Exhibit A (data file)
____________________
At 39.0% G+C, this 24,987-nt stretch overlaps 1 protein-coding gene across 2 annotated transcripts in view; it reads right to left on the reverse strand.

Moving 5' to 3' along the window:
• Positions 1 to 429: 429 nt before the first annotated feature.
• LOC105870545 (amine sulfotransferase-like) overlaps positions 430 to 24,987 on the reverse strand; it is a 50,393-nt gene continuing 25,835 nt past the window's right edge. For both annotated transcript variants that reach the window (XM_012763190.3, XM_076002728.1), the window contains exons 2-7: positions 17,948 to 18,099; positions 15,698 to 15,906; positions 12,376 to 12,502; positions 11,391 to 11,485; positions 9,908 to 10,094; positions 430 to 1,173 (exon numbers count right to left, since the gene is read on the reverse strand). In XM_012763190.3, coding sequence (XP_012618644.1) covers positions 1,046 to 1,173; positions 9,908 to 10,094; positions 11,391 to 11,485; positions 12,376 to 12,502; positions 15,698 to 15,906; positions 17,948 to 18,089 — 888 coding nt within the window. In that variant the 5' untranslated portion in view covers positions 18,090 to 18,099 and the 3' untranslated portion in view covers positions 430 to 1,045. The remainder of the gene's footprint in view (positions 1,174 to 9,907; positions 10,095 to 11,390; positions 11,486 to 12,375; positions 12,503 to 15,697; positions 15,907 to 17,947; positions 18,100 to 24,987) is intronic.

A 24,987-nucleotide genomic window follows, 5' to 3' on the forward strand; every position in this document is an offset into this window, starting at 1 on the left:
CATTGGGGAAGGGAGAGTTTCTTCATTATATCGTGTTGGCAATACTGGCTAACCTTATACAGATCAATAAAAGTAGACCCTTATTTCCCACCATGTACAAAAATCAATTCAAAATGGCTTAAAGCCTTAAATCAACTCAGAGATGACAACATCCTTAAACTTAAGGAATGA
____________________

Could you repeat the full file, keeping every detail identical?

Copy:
At 39.0% G+C, this 24,987-nt stretch overlaps 1 protein-coding gene across 2 annotated transcripts in view; it reads right to left on the reverse strand.

Moving 5' to 3' along the window:
• Positions 1 to 429: 429 nt before the first annotated feature.
• LOC105870545 (amine sulfotransferase-like) overlaps positions 430 to 24,987 on the reverse strand; it is a 50,393-nt gene continuing 25,835 nt past the window's right edge. For both annotated transcript variants that reach the window (XM_012763190.3, XM_076002728.1), the window contains exons 2-7: positions 17,948 to 18,099; positions 15,698 to 15,906; positions 12,376 to 12,502; positions 11,391 to 11,485; positions 9,908 to 10,094; positions 430 to 1,173 (exon numbers count right to left, since the gene is read on the reverse strand). In XM_012763190.3, coding sequence (XP_012618644.1) covers positions 1,046 to 1,173; positions 9,908 to 10,094; positions 11,391 to 11,485; positions 12,376 to 12,502; positions 15,698 to 15,906; positions 17,948 to 18,089 — 888 coding nt within the window. In that variant the 5' untranslated portion in view covers positions 18,090 to 18,099 and the 3' untranslated portion in view covers positions 430 to 1,045. The remainder of the gene's footprint in view (positions 1,174 to 9,907; positions 10,095 to 11,390; positions 11,486 to 12,375; positions 12,503 to 15,697; positions 15,907 to 17,947; positions 18,100 to 24,987) is intronic.

A 24,987-nucleotide genomic window follows, 5' to 3' on the forward strand; every position in this document is an offset into this window, starting at 1 on the left:
CATTGGGGAAGGGAGAGTTTCTTCATTATATCGTGTTGGCAATACTGGCTAACCTTATACAGATCAATAAAAGTAGACCCTTATTTCCCACCATGTACAAAAATCAATTCAAAATGGCTTAAAGCCTTAAATCAACTCAGAGATGACAACATCCTTAAACTTAAGGAATGA